What is meant by a slingable material is a material that is able to withstand a constant tension placed upon the material due to the construction of the sling style chair. Also, a slingable material is able to withstand a load or force placed upon the material created by a person sitting on the chair or an object being placed on the chair. A slingable material must also be sufficiently resilient to maintain a taut configuration when a force is repeatedly placed upon and removed from the envelope such that the material does not tear, droop or sag. Typical slingable materials include, but are not limited to, woven vinyl, vinyl jacquard blend, polypropylene, VPC (vinyl coated polyester), faux leather and materials constructed of polypropylene olefin fibers such as those sold under the Hercalon® trademark owned by Hercules Incorporated of Wilmington, Del., and combinations thereof.

A non-slingable material is a material that typically is not able to withstand the tension created by the construction of a sling style chair. Additionally, a non-slingable material is not able to withstand the forces or loads placed upon the material when a person is seated on a sling style chair. Over time, a non-slingable material will begin to sag, droop or tear because the non-slingable material does not have sufficient strength and resiliency required for use in a sling style chair. Typical non-slingable materials include, but are not limited to, acrylic, open weave vinyl, vinyl prints, olefin, polyester, acrylic blends and combinations thereof.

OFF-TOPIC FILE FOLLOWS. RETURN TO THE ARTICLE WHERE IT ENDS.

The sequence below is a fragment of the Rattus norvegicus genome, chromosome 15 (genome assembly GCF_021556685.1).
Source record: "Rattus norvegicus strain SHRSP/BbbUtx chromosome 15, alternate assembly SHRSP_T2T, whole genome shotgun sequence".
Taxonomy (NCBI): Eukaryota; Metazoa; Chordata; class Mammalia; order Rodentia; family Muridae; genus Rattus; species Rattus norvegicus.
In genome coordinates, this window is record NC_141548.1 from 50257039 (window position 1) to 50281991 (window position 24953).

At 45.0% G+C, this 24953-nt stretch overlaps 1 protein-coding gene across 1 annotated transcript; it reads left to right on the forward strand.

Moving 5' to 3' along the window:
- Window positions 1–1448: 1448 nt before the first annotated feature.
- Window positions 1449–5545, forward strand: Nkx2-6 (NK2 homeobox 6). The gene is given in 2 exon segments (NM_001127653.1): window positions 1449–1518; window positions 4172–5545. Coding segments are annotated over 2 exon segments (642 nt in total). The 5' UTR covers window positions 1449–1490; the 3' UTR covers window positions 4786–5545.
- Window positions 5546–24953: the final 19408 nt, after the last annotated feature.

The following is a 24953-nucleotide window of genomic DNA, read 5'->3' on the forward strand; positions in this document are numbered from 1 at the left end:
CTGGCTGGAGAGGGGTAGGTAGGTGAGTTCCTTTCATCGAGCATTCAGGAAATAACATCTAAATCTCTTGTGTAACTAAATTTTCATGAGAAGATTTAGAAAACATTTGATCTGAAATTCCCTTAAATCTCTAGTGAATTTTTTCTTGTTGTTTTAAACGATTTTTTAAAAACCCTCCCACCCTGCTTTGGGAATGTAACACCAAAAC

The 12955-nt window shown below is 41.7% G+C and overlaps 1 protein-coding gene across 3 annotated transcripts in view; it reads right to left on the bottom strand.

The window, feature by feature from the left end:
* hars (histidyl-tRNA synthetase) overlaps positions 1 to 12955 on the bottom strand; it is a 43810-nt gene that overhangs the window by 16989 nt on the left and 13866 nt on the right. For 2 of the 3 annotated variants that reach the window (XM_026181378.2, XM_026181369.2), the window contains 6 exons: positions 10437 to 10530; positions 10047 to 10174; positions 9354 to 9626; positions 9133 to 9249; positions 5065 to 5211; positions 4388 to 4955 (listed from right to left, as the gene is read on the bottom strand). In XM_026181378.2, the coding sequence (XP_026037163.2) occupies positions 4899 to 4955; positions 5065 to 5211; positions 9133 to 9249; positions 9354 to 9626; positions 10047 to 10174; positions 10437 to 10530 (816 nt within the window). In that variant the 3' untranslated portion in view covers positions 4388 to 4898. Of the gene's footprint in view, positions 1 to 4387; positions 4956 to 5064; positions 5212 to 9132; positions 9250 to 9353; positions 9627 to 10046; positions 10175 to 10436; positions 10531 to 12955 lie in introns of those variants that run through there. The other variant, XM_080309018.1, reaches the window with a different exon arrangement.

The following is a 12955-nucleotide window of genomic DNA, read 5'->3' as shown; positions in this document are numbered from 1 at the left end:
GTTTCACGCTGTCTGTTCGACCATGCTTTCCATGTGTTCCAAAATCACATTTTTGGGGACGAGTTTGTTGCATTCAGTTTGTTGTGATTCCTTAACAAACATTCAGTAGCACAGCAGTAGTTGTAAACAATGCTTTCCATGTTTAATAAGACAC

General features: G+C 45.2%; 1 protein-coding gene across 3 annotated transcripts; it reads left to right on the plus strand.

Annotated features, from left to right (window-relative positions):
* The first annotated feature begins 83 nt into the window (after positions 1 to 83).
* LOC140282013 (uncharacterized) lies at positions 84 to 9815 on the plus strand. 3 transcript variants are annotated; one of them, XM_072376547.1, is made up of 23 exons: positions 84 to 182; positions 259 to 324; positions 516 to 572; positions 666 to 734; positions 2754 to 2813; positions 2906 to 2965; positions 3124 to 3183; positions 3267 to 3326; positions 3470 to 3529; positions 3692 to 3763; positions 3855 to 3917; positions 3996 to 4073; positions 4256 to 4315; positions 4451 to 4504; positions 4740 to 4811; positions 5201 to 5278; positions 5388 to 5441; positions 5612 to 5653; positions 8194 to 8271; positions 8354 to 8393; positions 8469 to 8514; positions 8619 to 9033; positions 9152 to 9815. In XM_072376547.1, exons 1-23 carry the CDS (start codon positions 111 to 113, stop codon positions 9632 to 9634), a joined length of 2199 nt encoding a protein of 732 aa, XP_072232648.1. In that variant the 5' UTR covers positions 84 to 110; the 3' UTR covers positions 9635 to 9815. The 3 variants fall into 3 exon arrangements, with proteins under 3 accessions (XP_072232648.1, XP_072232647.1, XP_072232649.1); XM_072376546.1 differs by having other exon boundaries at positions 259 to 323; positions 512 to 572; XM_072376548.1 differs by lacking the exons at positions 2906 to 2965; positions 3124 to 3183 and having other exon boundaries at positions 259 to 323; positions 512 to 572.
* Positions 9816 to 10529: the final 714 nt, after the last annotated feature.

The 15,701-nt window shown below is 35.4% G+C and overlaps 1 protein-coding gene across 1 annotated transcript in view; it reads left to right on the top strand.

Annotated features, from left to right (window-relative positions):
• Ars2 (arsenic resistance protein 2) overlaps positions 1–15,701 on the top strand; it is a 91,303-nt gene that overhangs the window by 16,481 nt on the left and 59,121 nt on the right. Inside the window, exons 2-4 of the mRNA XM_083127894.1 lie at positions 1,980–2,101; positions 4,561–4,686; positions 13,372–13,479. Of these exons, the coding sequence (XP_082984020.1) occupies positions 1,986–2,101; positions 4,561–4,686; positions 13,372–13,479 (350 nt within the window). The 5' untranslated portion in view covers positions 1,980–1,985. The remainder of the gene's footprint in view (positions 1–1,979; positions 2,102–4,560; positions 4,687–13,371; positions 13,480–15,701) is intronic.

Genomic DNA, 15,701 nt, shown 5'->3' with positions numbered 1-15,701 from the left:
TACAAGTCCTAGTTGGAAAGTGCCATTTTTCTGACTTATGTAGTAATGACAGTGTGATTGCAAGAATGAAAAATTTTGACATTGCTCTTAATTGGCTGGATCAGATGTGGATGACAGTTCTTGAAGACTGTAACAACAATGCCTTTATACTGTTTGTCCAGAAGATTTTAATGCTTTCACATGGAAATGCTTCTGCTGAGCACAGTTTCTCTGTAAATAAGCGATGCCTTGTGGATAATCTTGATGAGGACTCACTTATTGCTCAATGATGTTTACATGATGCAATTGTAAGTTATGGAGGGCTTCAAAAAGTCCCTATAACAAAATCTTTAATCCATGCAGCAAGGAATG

Non-slingable materials may be desired for use in a sling style chair because non-slingable materials are capable of accepting dyes having vibrant colors and/or unique patterns. However, sling style chairs are not typically available utilizing non-slingable materials because the non-slingable material stretches, sags and/or tears over time. The construction of the envelope 10 allows the sling style chair 12 to utilize a non-slingable material and thereby have designs and colors that are typically desired by consumers.

Referring to FIGS. 3 and 4, the envelope 10 is constructed by aligning left and right side edges 26, 28 of the bottom and middle layers 24, 22 which have a first selected width W1. The top layer 20, having a second selected width W2, which is shorter than the width W1, is positioned on the middle layer 22. Left, right and side edges 30, 32 of the top layer 20 are aligned with the left and right side edges 26, 28 of the bottom and middle layers 24, 22, respectively.

The aligned left side edges 26 and 30 are folded over upon itself to form a six-layer composite. The aligned right side edges 28 and 32 are also folded over upon itself to form a six-layer composite.

In both the left and right six-layer composites, the first and sixth layers are formed from the bottom layer 24 of slingable material, and the second and fifth layers are formed from the middle layer 22 of slingable material. The third and fourth middle layers are formed from the top layer 20 of non-slingable material. A hem 34 is produced by sewing through all six layers to form side edges 36, 38 of the envelope 10 such that the top layer 20 is taut and the middle layer 22 and the bottom layer 24 are slack as illustrated in FIG. 5.